Janet Yellen. File
G20 health and finance ministers launched a $1.4 billion fund on Sunday to tackle the next global pandemic ahead of the bloc’s leaders gathering for a summit on the Indonesian resort island of Bali but the host’s president said it was not enough.
The 24-nation fund is viewed as one of the early global outcomes of the summit next week where little progress is expected on the Ukraine crisis with Russian President Vladimir Putin not in attendance.
It was launched at a news conference on Sunday opened by Indonesian President Joko Widodo and addressed by World Health Organization chief Tedros Adhanom Ghebreyesus and World Bank President David Malpass.
“The G20 agrees to build a pandemic fund to prevent and prepare for a pandemic. Donors from G20 and non-G20 members, as well as philanthropic organisations, have contributed to the funds. But it is not enough,” Widodo said in a video address.
He said $31 billion was required to tackle the next global pandemic.
“We must ensure community resilience in the face of a pandemic. A pandemic can no longer take lives and destroy the joints of the global economy.”
The United States has contributed $450 million to the fund, nearly a third of the total. US Treasury Secretary Janet Yellen said the joint fund was an example of what the G20 can do to tackle global problems.
“I am proud of what we have accomplished. I think the steps we have taken this year will help deliver on a vision of a healthier and more responsive global health architecture,” she said.
Indonesia was at one point an epicentre of the Covid-19 pandemic when a wave of Delta strain cases hit the country in mid-2021.
Its health system was overwhelmed by the number of infections and Jakarta produced its own homegrown vaccine as lower income countries became frustrated at more developed nations hoarding inoculations for their citizens.
The fund’s major donors include the United States, Britain, India, China, France, Canada, Australia and Japan.
“We meet at a time of multiple crises… this new dedicated fund is an important tool that will support low and middle income countries to be better prepared for global health crises,” said Malpass, who urged more countries to commit to the fund.
“The pandemic fund can help make the world safer.”
Indonesian Finance Minister Sri Mulyani Indrawati told a news conference on Saturday Saudi Arabia was expected to contribute to the fund, without specifying how much.
The UK government on Sunday warned of impending tax hikes, especially for the wealthy, as it bids to repair economic havoc wrought by Liz Truss’s short-lived tenure as prime minister.
Truss’s successor Rishi Sunak, who was heading to a G20 economic summit in Indonesia, has vowed to get soaring inflation under control even if it means more pain for hard-pressed consumers and businesses.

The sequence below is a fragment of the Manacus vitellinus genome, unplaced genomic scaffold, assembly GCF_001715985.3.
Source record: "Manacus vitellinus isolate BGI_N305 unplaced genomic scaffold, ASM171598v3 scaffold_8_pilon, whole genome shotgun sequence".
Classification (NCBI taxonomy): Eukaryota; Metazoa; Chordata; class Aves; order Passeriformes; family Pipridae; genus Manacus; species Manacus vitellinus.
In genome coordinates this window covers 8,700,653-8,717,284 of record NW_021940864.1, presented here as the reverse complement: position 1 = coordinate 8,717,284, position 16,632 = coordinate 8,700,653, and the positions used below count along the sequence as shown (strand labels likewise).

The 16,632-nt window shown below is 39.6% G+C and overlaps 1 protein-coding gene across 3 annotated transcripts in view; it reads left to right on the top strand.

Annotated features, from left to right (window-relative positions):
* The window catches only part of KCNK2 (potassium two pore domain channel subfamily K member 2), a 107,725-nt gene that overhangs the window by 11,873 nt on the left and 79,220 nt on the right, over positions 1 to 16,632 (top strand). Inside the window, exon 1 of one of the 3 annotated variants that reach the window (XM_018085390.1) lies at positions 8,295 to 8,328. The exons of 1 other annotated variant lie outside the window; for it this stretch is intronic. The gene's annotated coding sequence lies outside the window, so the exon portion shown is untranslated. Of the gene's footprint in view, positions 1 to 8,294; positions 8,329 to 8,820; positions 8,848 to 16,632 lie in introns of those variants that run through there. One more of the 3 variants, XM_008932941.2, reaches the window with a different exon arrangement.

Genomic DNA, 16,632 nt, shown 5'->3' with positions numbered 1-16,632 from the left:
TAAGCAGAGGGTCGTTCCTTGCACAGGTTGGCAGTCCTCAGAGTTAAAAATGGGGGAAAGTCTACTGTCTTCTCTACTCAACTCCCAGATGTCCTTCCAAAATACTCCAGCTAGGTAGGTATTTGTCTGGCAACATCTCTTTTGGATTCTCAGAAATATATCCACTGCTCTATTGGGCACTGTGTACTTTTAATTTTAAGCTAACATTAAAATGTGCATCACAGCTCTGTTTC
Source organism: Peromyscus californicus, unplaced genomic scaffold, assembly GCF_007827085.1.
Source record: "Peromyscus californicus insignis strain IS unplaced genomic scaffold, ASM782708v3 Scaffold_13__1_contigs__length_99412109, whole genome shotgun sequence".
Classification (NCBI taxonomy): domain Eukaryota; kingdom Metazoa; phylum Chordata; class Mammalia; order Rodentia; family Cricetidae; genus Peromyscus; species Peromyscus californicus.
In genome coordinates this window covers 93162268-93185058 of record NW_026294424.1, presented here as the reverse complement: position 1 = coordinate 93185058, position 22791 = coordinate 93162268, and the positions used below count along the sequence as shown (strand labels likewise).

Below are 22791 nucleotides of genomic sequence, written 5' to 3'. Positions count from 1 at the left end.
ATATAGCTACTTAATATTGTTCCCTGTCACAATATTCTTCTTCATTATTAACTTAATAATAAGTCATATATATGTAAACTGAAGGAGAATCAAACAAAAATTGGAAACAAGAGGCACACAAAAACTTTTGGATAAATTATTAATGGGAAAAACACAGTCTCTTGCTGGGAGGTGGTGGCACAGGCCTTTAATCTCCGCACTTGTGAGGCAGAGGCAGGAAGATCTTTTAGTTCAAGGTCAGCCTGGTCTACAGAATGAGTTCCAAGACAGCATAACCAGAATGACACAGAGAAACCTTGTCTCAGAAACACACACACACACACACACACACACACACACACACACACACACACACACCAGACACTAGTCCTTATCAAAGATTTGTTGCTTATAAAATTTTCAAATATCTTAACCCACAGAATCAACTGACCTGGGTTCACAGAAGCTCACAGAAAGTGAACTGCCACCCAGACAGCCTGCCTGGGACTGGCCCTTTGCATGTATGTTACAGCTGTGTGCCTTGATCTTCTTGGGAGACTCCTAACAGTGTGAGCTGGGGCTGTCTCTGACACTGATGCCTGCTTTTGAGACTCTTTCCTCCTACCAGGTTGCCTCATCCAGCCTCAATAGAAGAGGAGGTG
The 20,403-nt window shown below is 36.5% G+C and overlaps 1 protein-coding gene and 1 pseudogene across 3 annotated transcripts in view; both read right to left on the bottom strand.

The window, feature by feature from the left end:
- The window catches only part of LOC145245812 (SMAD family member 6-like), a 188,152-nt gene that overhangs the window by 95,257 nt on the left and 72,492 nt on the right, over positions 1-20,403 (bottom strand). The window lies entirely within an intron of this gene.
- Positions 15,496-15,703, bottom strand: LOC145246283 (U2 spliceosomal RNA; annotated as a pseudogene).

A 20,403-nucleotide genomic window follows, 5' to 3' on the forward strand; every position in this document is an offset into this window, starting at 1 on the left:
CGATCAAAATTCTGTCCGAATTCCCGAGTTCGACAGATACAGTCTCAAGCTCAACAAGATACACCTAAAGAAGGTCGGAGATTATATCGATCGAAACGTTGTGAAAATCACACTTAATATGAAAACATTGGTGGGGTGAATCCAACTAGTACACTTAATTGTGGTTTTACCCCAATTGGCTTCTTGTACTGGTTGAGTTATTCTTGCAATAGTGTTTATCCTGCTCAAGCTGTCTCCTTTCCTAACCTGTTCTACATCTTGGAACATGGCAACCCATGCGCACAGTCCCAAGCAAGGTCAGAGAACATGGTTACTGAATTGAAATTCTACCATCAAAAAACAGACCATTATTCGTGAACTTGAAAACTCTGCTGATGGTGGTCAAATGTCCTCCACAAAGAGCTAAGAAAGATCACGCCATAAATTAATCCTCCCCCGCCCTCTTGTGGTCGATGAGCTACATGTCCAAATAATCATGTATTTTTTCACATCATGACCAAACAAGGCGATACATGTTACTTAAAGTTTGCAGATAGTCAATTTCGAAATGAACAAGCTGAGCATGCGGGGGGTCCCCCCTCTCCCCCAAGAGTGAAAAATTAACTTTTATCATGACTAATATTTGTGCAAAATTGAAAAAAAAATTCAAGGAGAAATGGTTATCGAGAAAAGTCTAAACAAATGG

His finance minister, Jeremy Hunt, told Sky News that the pain would fall disproportionately on the better off when he unveils an emergency budget statement on Thursday.
“We’re all going to be paying a bit more tax, I’m afraid,” he said, while refusing to be drawn into detail on the plan, after a tax-cutting budget by Truss caused panic on financial markets.
Hunt conceded that the UK economy was already likely in recession after a contraction in the July-September quarter, “but we are a resilient country and we’ve faced much bigger challenges, frankly, in our history”.
“We will be asking everyone for sacrifices,” the chancellor of the exchequer stressed.
“But I think in a fair society, as we are in the UK, we need to recognise that there’s only so much you can ask from people on the very lowest incomes, so that will be reflected in the decisions that I take.”
Hunt is reportedly looking at changing income tax brackets, to raise more revenue from high earners, and impose strict curbs on government spending for years to come even as inflation hits double digits.
He is seeking up to £60 billion ($71 billion) in savings and extra revenue — half of which was left by a budget black hole bequeathed by Truss, according to the Resolution Foundation, a think tank.
“We do have to do some tax rises, do some spending cuts, if we’re going to show that we’re a country that pays our way,” Hunt said, insisting his policies would make any recession “shallower and quicker”.
Hunt said the surge in energy prices linked to the war in Ukraine amounted to an economic hit of £140 billion.
“It’s like the economy supporting an entire second NHS (National Health Service),” the chancellor said.
Asked if the NHS was on the brink of collapse after the Covid pandemic, Hunt acknowledged “massive pressures” in the service and “unbearable pressure” for doctors and nurses.